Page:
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U of M Opening Doors and Minds to STEM Education

Each June, the University of Memphis hosts two fast‐paced interactive summer programs that engage, educate, and excite Memphis area high school and middle school students with a number of activities designed to motivate and challenge participants to explore engineering. In June 2013, the Herff College of Engineering expanded the scope to include 23 high school teachers from area public, private and parochial schools! The college funded a teacher workshop that was held simultaneously with the Girls Experiencing Engineering (GEE) High School Program.

The GEE Program targets middle and high school aged girls. The GEE program increases the number of girls pursuing careers in STEM fields by offering an opportunity to enhance awareness and interest in the fields of mathematics, science, and engineering. 2013 marks the 10th anniversary for the GEE program. Since its inception, GEE has introduced over 1,200 girls to opportunities through engineering. The project is funded through support from the Women’s Foundation for a Greater Memphis, the University of Memphis Intermodal Freight Transportation Institute (IFTI), and the Herff College of Engineering.

A GEE graduate, Tierra Hill, shares “I started GEE my ninth grade year blindly and closed‐minded.

I did not know what engineering was nor did I want to know. When I thought, “engineer”, I thought of a man operating a train engine. I went into the program the first day thinking, “I am not going to be an engineer, and girls don’t do that”. By the third day, however, I loved it. There were professional speakers from different firms and companies that came in and talked to us about the benefits of engineering and why we should consider the field. Because of GEE, I am now an incoming freshman majoring in Civil Engineering at the University of Memphis.”

The male version of the program is called TRansportation Engineering Careers (TREC). The TREC program increases the number of students pursuing careers in transportation by offering high school students an opportunity to increase awareness and interest levels regarding existing and potential opportunities in the transportation field. TREC is also funded through IFTI.

As part of a yearlong emphasis between Wooddale High School and the University of Memphis through the Garrett A. Morgan Technology and Transportation Education Program grant, students from the Wooddale Aviation Magnet Program are participating in the TREC program. This focused TREC project is designed to address the Garrett Morgan program’s goal “to improve the preparation of students, particularly women and minorities, in science, technology, engineering, and mathematics through curriculum development and other transportation‐related activities.”

Both summer programs seek to create a broader impact by providing high school science and math teachers with new methods and tools for use in their classrooms. Program goals are addressed through careful selection of curricular activities, undergraduate student mentors, and professional speakers. Speakers are selected to include diversity in gender, ethnicity, career path, and experience. Content areas covered demonstrate the wide variety of opportunities available through transportation engineering. Students participate in activities in teams of four to emphasize the importance of teamwork and collaboration. Teams earn points based on successful completion of activities, with the winning teams at the end of the week receiving prizes. The competitive environment helps foster active engagement of all students in the program.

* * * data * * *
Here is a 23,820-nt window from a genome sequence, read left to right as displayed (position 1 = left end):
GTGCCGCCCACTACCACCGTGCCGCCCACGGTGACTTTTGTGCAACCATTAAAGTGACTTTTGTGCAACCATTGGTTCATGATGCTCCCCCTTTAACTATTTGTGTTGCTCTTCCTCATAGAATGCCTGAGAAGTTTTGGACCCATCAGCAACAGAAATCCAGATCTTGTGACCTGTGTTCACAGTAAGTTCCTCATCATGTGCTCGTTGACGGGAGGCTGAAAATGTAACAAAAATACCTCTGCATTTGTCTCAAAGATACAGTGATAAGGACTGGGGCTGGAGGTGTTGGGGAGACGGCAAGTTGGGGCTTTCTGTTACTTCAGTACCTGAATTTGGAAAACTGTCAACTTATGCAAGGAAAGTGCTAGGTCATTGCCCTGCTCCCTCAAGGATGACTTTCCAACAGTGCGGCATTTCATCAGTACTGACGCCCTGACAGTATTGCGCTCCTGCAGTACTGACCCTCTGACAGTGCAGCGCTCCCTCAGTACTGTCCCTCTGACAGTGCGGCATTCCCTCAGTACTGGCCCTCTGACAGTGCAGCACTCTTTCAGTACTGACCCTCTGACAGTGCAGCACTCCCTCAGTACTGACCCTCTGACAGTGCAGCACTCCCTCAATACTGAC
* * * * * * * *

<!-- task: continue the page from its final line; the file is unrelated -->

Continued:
The Herff Teacher Workshop was structured exactly like the high school experiences. The teachers even competed with the high school girls in a logistics challenge competition. In addition to participating in an extremely interactive, mind-expanding week, the teachers received the necessary materials and lessons plans to recreate the logistics challenges in their classrooms.

“I have been involved with GEE since the beginning and while my role has changed over the years, every year I learn something new” says math teacher Shelli Brasher. “As a result of my participation with GEE, my teaching style and the learning opportunities that I can make available to students are night and day different from the traditional math classroom.”

More information about GEE is available online at http://www.memphis.edu/herff/gee/index.php. More information about TREC is available online at http://www.memphis.edu/herff/trec/index.php.

These Wooddale High School students are working on the design of their vehicle. Each day the challenges altered slightly so the students were required to make adjustments to their vehicle.


GEEThis Wooddale High School student is working on the timed build of the competition. Students were required to create specific instructions so that anyone could build their car.


High school students collaborate in this year's GEE roller coaster challenge. As the competitions escalate in difficulty throughout the week, the girls really have to fine-tune their ability to "roll" with any constraints they may be given!


Memphis area teachers participating in the Herff College sponsored Teacher Workshop. These teachers are assembling k’nex roller coasters.


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Dr. Erno Lindner

Dr. Erno Lindner, R. Eugene Smith Professor of Biomedical Engineering, has been selected as the recipient of the 2010 Willard R. Sparks Eminent Faculty Award at the University of Memphis.

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Contact Herff College of Engineering | 201 Engineering Administration Bldg |Memphis, TN 38152 | Phone: 901/678-2171 | Fax: 901/678-4180
Last Updated: 8/7/13